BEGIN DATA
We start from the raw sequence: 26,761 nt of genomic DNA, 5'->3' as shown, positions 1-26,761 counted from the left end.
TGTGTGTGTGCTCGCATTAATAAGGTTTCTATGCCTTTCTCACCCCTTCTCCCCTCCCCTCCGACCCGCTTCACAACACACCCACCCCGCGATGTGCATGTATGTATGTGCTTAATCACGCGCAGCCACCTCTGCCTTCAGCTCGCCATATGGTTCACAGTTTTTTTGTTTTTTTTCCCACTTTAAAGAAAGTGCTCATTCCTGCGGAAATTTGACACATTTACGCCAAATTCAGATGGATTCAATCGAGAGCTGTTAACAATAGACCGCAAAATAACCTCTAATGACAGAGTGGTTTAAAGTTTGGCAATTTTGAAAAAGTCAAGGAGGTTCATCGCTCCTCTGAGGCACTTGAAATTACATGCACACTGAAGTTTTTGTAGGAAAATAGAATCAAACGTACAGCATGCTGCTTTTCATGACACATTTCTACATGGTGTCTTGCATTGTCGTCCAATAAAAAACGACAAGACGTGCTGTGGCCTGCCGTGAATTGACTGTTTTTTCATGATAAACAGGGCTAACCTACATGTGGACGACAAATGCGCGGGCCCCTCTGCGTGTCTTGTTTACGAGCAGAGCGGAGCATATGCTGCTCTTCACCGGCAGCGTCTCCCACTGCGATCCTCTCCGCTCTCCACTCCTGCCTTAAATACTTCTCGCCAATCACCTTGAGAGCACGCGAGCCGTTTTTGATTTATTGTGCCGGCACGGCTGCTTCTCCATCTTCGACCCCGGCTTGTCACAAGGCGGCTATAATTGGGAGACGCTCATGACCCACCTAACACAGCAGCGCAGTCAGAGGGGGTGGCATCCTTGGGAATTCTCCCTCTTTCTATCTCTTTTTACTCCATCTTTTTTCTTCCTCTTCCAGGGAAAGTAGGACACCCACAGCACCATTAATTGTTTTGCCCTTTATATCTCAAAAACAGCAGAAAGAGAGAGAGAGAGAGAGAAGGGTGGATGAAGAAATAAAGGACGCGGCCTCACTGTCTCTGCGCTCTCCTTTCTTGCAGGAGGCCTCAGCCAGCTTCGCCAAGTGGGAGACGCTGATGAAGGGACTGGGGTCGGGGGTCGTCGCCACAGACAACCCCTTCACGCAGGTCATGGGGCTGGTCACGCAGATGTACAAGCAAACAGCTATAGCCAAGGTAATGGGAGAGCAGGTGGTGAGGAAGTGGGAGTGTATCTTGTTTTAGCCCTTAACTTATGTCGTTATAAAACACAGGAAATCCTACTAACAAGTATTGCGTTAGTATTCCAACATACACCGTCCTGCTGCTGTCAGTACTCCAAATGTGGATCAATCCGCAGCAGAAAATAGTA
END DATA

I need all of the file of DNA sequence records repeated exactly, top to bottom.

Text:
We start from the raw sequence: 26,761 nt of genomic DNA, 5'->3' as shown, positions 1-26,761 counted from the left end.
TGTGTGTGTGCTCGCATTAATAAGGTTTCTATGCCTTTCTCACCCCTTCTCCCCTCCCCTCCGACCCGCTTCACAACACACCCACCCCGCGATGTGCATGTATGTATGTGCTTAATCACGCGCAGCCACCTCTGCCTTCAGCTCGCCATATGGTTCACAGTTTTTTTGTTTTTTTTCCCACTTTAAAGAAAGTGCTCATTCCTGCGGAAATTTGACACATTTACGCCAAATTCAGATGGATTCAATCGAGAGCTGTTAACAATAGACCGCAAAATAACCTCTAATGACAGAGTGGTTTAAAGTTTGGCAATTTTGAAAAAGTCAAGGAGGTTCATCGCTCCTCTGAGGCACTTGAAATTACATGCACACTGAAGTTTTTGTAGGAAAATAGAATCAAACGTACAGCATGCTGCTTTTCATGACACATTTCTACATGGTGTCTTGCATTGTCGTCCAATAAAAAACGACAAGACGTGCTGTGGCCTGCCGTGAATTGACTGTTTTTTCATGATAAACAGGGCTAACCTACATGTGGACGACAAATGCGCGGGCCCCTCTGCGTGTCTTGTTTACGAGCAGAGCGGAGCATATGCTGCTCTTCACCGGCAGCGTCTCCCACTGCGATCCTCTCCGCTCTCCACTCCTGCCTTAAATACTTCTCGCCAATCACCTTGAGAGCACGCGAGCCGTTTTTGATTTATTGTGCCGGCACGGCTGCTTCTCCATCTTCGACCCCGGCTTGTCACAAGGCGGCTATAATTGGGAGACGCTCATGACCCACCTAACACAGCAGCGCAGTCAGAGGGGGTGGCATCCTTGGGAATTCTCCCTCTTTCTATCTCTTTTTACTCCATCTTTTTTCTTCCTCTTCCAGGGAAAGTAGGACACCCACAGCACCATTAATTGTTTTGCCCTTTATATCTCAAAAACAGCAGAAAGAGAGAGAGAGAGAGAGAAGGGTGGATGAAGAAATAAAGGACGCGGCCTCACTGTCTCTGCGCTCTCCTTTCTTGCAGGAGGCCTCAGCCAGCTTCGCCAAGTGGGAGACGCTGATGAAGGGACTGGGGTCGGGGGTCGTCGCCACAGACAACCCCTTCACGCAGGTCATGGGGCTGGTCACGCAGATGTACAAGCAAACAGCTATAGCCAAGGTAATGGGAGAGCAGGTGGTGAGGAAGTGGGAGTGTATCTTGTTTTAGCCCTTAACTTATGTCGTTATAAAACACAGGAAATCCTACTAACAAGTATTGCGTTAGTATTCCAACATACACCGTCCTGCTGCTGTCAGTACTCCAAATGTGGATCAATCCGCAGCAGAAAATAGTA